Ysabel LeMay’s Evolving Style as a Painter, Photographer and Collage Artist
Bloom and Grow
It started with a seed — “The Seed,” to be exact. It was 2010 and Ysabel LeMay was living in Montreal, a snowball’s throw from her native Quebec City. After a decade in advertising, where she helmed art departments, LeMay left on a yearlong sabbatical and landed in Naples, Florida, where she began painting. Eight years into those studies, she felt disillusioned and ultimately unsatisfied by the medium. “I never really enjoyed it,” she says. “I felt very limited by the expression because it required so much expertise.” Once more, she took a step back, retreating to Canada and into her own intuition. She sought an inner blueprint, a direction toward authentic invention and her own artistic methodology. Her creative efforts were all dressed up with nowhere to go.
During this period, a friend lent her a camera. “I photographed simple things like plants and flowers because I was living in a place where there was nothing else to photograph. It was an accessible subject matter,” says LeMay. “It was also really basic work, and I didn’t know a lot about the technology. I learned basic and simple tech in Photoshop. So it’s by accident and a total lack of technique that I started creating these hypercollages.”
“The Seed” completed in 2010 was LeMay’s first venture into hypercollaging, a digital collaging technique based around photographed images. Considering her recent work, the piece is uncharacteristically simple. The scene is set on a white background and uses only one type of subject, a sea’s worth of goldfish superimposed into a mandala-like orb. There’s an illusory effect of motion, the school seemingly swimming about the 48-inch-by-48-inch setting despite its one-dimensional actuality. Now, after years of experimentation and practice, LeMay’s large-scale ethereal landscapes introduce viewers to worlds of her own creation.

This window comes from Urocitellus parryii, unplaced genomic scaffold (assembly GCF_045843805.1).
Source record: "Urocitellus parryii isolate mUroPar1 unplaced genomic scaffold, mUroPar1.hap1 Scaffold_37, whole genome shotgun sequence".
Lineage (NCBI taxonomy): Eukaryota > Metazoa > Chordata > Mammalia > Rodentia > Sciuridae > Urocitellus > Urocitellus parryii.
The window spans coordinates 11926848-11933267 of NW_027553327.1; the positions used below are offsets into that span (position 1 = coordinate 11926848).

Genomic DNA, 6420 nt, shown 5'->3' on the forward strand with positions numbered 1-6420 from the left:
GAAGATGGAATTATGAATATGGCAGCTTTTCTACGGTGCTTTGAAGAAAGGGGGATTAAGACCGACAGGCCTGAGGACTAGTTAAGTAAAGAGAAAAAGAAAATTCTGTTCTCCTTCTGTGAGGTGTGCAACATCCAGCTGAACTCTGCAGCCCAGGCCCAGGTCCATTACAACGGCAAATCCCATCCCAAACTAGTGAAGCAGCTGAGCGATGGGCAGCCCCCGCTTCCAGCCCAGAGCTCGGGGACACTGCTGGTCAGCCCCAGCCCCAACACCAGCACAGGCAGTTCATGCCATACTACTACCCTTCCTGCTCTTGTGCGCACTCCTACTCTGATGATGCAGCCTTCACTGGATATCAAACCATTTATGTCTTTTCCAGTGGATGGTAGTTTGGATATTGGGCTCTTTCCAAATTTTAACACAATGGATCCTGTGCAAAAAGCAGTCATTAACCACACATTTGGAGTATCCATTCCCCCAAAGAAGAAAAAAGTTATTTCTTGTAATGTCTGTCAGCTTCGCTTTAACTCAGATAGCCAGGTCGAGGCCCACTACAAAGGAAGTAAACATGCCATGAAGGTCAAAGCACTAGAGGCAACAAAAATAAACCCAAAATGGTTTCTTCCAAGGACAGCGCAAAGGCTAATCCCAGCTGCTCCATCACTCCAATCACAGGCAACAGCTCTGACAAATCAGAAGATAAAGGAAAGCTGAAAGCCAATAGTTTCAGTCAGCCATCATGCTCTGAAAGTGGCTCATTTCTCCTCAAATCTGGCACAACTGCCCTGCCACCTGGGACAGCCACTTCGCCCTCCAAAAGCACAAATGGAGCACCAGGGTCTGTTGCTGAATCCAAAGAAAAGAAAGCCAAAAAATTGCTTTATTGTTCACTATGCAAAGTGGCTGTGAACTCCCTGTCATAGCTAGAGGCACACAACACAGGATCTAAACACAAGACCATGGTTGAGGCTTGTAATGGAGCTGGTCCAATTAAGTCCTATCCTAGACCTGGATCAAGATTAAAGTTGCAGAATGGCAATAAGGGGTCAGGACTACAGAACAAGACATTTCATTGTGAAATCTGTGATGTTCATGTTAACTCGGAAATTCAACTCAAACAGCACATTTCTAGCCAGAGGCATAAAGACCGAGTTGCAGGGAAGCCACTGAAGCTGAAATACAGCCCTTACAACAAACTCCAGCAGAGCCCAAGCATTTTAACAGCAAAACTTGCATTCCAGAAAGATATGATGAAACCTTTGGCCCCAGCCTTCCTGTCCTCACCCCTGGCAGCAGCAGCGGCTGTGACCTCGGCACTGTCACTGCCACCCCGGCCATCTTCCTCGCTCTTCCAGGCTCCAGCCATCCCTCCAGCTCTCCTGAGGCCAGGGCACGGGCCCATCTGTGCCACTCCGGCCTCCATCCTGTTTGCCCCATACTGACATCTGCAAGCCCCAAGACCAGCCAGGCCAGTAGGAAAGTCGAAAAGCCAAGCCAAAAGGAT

Though they could pass as hyperrealistic paintings, these otherworldly scenes are built from a brilliant collection of blooming florets and cascading greenery all captured by LeMay’s own camera lens. But LeMay credits her painting studies for the complexity and life the works take on. “I call those eight years my internship,” she laughs. “The collages look like paintings because I have applied all the techniques that I learned — the shadow, the depth of field, the glazing.”
Photography is the first stage of her hypercollaging technique; she travels internationally, taking pictures of nature that she will later digitally isolate into separate elements in her Austin studio. Once she has enough material to draw from, which often amounts to hundreds of attuned images, she allows a new seed to plant. What blooms, she says, is always intricate and always a surprise.
“Without being too metaphysical, I connect with the energy of the plants and the space,” says LeMay. “Sometimes when I work on a piece, it doesn’t come from a place I’ve actually visited. It just comes from a place that makes me feel something.”
Look at it this way: Close your eyes. Drop into your favorite memory of nature. Feel the wind sweeping your hair at the top of a hike or dig your toes in the sand and hear a wave crash. Joy derived from the natural world is particular and exuberant. LeMay’s works emanate these connections, and though the scenes are of her own design, knowing they are built out of the marvels found here on earth makes them all the more wondrous.
Since “The Seed,” LeMay has garnered worldwide recognition. She won the KiptonART Rising Star program in 2011; represented Texas at the fourth edition of Women to Watch in Washington, D.C., in 2015; and held her first solo retrospective show, titled “WOW: Wonderful Other Worlds,” at the Morris Museum in Morristown, New Jersey, last year. Her latest and proudest achievement is the 27-foot mural commissioned by the U.S. Department of State for the U.S. Embassy in Taiwan. Her work has been featured in more than 115 exhibitions worldwide.
But just as quickly as LeMay arrived at her hypercollaged worlds, she intends to leave them. “I’m working on phase four of my life,” she says. “I’m looking for a new visual form of expression that will take a very different shape.” Like the flora over which she has long fawned, spring is on the horizon, and LeMay will be blooming.